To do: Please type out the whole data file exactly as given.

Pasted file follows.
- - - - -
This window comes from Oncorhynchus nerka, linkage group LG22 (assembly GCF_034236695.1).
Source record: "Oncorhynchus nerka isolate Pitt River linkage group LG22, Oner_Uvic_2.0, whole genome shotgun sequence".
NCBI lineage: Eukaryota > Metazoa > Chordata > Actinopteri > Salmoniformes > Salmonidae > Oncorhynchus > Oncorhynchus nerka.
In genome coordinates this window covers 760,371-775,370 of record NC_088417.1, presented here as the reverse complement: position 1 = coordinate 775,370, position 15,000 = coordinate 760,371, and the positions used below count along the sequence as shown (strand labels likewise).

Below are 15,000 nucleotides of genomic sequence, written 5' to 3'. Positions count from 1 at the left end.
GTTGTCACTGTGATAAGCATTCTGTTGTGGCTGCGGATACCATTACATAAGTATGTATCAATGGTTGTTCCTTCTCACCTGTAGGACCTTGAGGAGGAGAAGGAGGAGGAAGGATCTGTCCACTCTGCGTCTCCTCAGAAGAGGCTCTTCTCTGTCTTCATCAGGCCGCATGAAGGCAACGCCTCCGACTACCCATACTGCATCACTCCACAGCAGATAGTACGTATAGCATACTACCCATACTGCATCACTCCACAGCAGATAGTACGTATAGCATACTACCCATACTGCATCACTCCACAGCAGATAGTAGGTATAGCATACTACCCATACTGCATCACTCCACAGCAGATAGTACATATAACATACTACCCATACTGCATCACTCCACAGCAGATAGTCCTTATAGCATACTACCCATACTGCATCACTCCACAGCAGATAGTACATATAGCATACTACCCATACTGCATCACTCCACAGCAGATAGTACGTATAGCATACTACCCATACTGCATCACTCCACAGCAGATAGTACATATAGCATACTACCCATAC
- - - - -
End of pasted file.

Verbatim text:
This window comes from Oncorhynchus nerka, linkage group LG22 (assembly GCF_034236695.1).
Source record: "Oncorhynchus nerka isolate Pitt River linkage group LG22, Oner_Uvic_2.0, whole genome shotgun sequence".
NCBI lineage: Eukaryota > Metazoa > Chordata > Actinopteri > Salmoniformes > Salmonidae > Oncorhynchus > Oncorhynchus nerka.
In genome coordinates this window covers 760,371-775,370 of record NC_088417.1, presented here as the reverse complement: position 1 = coordinate 775,370, position 15,000 = coordinate 760,371, and the positions used below count along the sequence as shown (strand labels likewise).

Below are 15,000 nucleotides of genomic sequence, written 5' to 3'. Positions count from 1 at the left end.
GTTGTCACTGTGATAAGCATTCTGTTGTGGCTGCGGATACCATTACATAAGTATGTATCAATGGTTGTTCCTTCTCACCTGTAGGACCTTGAGGAGGAGAAGGAGGAGGAAGGATCTGTCCACTCTGCGTCTCCTCAGAAGAGGCTCTTCTCTGTCTTCATCAGGCCGCATGAAGGCAACGCCTCCGACTACCCATACTGCATCACTCCACAGCAGATAGTACGTATAGCATACTACCCATACTGCATCACTCCACAGCAGATAGTACGTATAGCATACTACCCATACTGCATCACTCCACAGCAGATAGTAGGTATAGCATACTACCCATACTGCATCACTCCACAGCAGATAGTACATATAACATACTACCCATACTGCATCACTCCACAGCAGATAGTCCTTATAGCATACTACCCATACTGCATCACTCCACAGCAGATAGTACATATAGCATACTACCCATACTGCATCACTCCACAGCAGATAGTACGTATAGCATACTACCCATACTGCATCACTCCACAGCAGATAGTACATATAGCATACTACCCATAC